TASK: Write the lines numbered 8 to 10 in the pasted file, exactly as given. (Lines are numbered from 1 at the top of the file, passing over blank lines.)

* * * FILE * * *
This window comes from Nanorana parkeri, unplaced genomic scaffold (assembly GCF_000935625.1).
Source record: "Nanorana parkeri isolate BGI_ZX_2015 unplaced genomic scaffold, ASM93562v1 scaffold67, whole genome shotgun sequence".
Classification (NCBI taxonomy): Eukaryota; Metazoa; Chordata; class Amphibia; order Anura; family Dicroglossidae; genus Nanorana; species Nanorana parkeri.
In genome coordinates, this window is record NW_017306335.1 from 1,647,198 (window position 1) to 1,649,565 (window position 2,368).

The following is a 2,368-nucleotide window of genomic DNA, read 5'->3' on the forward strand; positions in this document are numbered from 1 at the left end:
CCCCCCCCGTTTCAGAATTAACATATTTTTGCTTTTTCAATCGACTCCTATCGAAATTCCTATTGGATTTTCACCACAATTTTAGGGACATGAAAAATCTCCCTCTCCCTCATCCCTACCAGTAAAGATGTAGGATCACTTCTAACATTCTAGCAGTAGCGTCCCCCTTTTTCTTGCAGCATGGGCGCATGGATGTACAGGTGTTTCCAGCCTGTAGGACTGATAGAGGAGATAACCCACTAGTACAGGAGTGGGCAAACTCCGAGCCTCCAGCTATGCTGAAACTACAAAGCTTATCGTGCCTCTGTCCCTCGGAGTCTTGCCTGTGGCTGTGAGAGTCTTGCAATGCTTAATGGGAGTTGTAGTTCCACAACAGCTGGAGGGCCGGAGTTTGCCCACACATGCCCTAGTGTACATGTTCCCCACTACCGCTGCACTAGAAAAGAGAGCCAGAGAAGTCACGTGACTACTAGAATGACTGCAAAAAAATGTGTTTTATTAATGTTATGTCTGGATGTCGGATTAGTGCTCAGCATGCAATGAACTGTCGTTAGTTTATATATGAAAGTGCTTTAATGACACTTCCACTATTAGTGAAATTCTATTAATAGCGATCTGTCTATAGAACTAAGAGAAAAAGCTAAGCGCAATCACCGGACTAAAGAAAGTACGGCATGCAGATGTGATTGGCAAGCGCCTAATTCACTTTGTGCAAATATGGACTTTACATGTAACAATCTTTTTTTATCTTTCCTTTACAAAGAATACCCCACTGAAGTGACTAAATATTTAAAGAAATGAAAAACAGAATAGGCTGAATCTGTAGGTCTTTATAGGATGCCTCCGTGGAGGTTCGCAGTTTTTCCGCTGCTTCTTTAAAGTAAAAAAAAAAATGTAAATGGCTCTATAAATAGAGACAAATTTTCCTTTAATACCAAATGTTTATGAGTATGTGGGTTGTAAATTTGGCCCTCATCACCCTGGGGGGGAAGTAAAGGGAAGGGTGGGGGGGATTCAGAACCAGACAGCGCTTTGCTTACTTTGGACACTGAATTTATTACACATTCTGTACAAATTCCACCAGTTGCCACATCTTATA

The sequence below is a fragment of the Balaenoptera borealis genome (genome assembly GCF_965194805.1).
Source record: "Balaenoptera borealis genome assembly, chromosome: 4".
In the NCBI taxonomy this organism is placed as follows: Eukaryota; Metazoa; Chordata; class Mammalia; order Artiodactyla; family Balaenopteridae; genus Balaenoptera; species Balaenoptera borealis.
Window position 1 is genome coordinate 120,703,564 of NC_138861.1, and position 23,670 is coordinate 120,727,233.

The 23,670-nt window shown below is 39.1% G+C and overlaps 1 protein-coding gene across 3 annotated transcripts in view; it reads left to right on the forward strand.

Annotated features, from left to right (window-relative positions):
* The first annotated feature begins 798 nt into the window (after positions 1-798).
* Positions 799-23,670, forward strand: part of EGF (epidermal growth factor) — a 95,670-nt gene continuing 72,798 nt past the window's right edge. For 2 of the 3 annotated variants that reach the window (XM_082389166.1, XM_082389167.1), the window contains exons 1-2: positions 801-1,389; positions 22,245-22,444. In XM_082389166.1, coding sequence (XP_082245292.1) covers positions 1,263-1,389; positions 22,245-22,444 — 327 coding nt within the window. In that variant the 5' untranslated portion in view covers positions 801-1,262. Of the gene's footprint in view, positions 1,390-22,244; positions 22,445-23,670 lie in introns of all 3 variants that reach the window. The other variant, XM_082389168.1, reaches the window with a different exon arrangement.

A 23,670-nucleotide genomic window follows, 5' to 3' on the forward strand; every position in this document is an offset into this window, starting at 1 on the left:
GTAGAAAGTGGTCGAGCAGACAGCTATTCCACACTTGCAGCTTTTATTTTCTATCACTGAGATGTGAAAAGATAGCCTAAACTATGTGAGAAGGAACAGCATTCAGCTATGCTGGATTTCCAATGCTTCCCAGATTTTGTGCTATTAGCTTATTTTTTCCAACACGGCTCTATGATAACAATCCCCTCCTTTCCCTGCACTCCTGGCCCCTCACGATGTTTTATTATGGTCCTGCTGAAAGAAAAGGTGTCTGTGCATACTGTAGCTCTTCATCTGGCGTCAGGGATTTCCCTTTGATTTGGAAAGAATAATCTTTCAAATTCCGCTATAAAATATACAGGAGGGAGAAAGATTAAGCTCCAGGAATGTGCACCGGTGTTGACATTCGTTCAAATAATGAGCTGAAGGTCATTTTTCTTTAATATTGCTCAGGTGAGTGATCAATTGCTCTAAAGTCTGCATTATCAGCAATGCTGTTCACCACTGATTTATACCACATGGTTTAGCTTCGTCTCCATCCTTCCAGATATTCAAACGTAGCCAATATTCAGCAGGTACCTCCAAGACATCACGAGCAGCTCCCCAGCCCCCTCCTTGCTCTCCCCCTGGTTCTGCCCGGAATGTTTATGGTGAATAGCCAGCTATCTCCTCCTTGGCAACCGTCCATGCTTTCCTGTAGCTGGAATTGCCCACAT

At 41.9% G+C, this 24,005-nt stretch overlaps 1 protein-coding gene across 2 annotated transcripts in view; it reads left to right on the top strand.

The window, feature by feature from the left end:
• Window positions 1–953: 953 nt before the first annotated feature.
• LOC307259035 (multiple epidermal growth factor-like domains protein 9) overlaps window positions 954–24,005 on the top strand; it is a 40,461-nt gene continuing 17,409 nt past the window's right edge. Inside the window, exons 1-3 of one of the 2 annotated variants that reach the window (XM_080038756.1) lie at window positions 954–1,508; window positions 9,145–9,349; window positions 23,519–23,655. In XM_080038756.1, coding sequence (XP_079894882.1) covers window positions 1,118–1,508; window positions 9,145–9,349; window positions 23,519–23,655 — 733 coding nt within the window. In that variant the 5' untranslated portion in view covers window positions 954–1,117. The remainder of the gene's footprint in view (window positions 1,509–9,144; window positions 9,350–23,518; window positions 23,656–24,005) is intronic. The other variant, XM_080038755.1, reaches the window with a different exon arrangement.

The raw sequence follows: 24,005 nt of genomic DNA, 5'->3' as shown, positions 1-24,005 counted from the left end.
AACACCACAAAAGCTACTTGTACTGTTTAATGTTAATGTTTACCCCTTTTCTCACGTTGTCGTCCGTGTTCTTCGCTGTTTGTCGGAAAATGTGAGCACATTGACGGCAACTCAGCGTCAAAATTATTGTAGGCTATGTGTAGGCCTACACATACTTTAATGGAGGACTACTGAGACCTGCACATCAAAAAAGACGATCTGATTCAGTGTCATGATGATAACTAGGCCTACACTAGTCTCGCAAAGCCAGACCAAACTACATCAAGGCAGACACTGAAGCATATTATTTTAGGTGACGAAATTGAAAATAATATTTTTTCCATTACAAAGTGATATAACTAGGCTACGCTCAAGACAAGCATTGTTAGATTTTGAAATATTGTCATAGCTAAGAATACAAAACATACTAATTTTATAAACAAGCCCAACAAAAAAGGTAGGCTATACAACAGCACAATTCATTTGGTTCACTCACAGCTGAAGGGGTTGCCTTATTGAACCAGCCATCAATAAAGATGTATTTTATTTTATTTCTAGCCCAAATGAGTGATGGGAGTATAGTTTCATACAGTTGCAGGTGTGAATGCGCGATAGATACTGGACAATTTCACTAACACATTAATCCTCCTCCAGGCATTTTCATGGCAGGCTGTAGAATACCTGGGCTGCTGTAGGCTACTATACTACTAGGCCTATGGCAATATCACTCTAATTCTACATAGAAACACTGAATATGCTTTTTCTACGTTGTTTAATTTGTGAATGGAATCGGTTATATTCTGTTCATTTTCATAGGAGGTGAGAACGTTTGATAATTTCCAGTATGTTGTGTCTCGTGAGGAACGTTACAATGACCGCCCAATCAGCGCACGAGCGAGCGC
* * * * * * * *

Source record: "Balaenoptera borealis genome assembly, chromosome: 4".
In the NCBI taxonomy this organism is placed as follows: Eukaryota; Metazoa; Chordata; class Mammalia; order Artiodactyla; family Balaenopteridae; genus Balaenoptera; species Balaenoptera borealis.
Window position 1 is genome coordinate 120,703,564 of NC_138861.1, and position 23,670 is coordinate 120,727,233.